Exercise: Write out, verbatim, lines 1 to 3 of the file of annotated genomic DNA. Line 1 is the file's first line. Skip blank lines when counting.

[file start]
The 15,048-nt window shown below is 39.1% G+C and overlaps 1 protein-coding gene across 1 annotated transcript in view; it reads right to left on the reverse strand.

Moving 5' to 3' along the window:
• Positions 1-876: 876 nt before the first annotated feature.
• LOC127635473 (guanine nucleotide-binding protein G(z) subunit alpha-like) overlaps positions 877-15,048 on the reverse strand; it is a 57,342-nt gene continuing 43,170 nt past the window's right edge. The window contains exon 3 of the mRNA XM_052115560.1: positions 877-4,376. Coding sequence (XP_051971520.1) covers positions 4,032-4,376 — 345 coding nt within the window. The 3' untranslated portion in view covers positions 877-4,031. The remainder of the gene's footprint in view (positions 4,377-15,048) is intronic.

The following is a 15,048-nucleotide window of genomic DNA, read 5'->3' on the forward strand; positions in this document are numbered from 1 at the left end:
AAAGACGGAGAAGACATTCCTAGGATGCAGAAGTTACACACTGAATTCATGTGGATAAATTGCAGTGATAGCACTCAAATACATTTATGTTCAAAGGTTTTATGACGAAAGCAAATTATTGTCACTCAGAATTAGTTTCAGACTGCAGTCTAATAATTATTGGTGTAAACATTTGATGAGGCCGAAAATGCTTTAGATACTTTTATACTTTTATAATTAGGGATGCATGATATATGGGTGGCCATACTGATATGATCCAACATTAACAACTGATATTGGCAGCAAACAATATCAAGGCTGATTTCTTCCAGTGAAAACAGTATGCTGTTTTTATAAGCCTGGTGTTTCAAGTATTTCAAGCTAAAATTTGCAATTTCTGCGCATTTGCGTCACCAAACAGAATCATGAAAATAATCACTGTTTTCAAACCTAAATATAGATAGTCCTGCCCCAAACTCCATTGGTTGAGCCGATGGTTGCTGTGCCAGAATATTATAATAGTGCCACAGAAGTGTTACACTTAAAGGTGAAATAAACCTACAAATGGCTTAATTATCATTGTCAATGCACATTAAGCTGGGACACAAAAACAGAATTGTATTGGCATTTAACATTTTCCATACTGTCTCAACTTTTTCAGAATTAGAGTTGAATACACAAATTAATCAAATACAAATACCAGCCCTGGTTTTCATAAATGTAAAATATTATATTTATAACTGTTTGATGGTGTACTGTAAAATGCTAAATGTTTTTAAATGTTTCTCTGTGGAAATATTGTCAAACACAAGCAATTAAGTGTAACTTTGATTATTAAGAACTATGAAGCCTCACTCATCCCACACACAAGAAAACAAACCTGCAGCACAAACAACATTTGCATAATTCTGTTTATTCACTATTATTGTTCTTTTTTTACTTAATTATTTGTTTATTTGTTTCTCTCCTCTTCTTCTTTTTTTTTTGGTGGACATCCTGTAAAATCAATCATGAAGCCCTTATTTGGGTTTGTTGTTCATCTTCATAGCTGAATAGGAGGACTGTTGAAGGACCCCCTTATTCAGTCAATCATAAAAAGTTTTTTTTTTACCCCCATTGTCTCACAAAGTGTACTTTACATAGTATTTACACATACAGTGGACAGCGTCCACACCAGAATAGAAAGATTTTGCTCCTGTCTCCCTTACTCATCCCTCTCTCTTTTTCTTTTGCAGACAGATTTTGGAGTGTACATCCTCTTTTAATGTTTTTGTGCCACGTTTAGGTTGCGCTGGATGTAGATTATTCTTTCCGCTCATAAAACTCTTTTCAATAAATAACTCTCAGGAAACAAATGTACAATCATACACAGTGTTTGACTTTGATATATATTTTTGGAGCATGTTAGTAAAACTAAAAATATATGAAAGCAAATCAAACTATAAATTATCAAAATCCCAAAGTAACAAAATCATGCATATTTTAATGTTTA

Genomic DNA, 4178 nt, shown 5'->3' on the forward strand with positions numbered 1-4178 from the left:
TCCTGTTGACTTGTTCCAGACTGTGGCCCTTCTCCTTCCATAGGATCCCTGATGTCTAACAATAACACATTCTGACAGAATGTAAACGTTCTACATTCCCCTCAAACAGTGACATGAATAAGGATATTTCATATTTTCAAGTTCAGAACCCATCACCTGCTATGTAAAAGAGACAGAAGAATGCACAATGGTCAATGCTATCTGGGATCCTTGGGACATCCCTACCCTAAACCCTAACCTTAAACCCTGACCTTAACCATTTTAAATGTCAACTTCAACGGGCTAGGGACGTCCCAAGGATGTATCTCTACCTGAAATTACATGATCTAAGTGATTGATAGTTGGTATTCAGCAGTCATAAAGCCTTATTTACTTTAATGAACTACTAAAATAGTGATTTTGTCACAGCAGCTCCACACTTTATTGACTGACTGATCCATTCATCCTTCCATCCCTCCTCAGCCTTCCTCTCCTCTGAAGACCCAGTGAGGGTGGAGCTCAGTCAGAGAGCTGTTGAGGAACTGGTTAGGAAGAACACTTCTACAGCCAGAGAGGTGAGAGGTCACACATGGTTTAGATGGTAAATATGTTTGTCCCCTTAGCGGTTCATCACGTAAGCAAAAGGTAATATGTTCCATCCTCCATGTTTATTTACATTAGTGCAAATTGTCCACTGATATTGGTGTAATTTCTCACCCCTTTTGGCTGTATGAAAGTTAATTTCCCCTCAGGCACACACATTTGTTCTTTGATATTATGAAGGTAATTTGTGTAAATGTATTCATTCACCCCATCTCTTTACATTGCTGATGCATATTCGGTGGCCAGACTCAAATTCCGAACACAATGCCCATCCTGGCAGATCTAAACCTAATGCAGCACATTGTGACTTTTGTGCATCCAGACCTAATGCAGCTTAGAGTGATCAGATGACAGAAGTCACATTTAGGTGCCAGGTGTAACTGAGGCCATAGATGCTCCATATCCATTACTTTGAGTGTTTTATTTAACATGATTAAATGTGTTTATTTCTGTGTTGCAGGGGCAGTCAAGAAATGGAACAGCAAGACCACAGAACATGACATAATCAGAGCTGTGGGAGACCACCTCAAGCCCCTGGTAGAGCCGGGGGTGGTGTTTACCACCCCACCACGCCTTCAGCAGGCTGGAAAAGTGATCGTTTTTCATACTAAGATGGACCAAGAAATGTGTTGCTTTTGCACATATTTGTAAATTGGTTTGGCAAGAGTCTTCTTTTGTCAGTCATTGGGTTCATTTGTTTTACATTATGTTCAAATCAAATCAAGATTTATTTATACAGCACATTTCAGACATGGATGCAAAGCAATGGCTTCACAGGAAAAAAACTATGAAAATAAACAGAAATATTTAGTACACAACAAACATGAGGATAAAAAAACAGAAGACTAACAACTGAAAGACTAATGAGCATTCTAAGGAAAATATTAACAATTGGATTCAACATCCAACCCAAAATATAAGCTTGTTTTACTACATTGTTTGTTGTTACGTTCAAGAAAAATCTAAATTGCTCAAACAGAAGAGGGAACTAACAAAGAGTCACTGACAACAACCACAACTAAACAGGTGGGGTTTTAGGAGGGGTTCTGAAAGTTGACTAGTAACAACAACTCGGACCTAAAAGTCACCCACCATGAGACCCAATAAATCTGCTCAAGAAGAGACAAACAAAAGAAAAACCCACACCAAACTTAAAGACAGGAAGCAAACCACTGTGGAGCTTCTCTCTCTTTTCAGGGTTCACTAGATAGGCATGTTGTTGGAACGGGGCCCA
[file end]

The 15,048-nt window shown below is 39.1% G+C and overlaps 1 protein-coding gene across 1 annotated transcript in view; it reads right to left on the reverse strand.

Moving 5' to 3' along the window:
• Positions 1-876: 876 nt before the first annotated feature.